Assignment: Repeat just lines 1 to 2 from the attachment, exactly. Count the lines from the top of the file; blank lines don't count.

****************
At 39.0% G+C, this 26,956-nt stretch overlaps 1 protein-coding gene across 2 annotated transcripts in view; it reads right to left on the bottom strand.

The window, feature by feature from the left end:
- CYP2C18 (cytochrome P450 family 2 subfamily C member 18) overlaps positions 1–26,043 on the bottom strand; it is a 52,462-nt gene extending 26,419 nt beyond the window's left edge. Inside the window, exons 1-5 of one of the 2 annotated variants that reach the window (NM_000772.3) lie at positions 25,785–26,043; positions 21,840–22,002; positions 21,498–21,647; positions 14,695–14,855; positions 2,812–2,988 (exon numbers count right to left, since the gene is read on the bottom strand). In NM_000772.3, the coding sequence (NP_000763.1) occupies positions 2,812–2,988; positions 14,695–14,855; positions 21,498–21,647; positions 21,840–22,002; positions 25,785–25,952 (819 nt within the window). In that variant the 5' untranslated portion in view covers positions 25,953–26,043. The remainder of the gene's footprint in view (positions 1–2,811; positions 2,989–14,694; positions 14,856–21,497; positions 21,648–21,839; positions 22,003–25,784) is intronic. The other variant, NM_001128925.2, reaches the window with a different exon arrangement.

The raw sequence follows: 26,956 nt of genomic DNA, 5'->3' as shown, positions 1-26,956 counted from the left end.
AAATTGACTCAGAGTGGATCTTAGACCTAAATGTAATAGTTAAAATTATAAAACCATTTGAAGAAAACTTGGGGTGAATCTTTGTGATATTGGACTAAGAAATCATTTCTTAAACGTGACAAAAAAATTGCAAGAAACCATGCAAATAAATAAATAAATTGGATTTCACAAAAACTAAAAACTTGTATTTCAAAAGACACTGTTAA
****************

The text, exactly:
At 39.0% G+C, this 26,956-nt stretch overlaps 1 protein-coding gene across 2 annotated transcripts in view; it reads right to left on the bottom strand.

The window, feature by feature from the left end: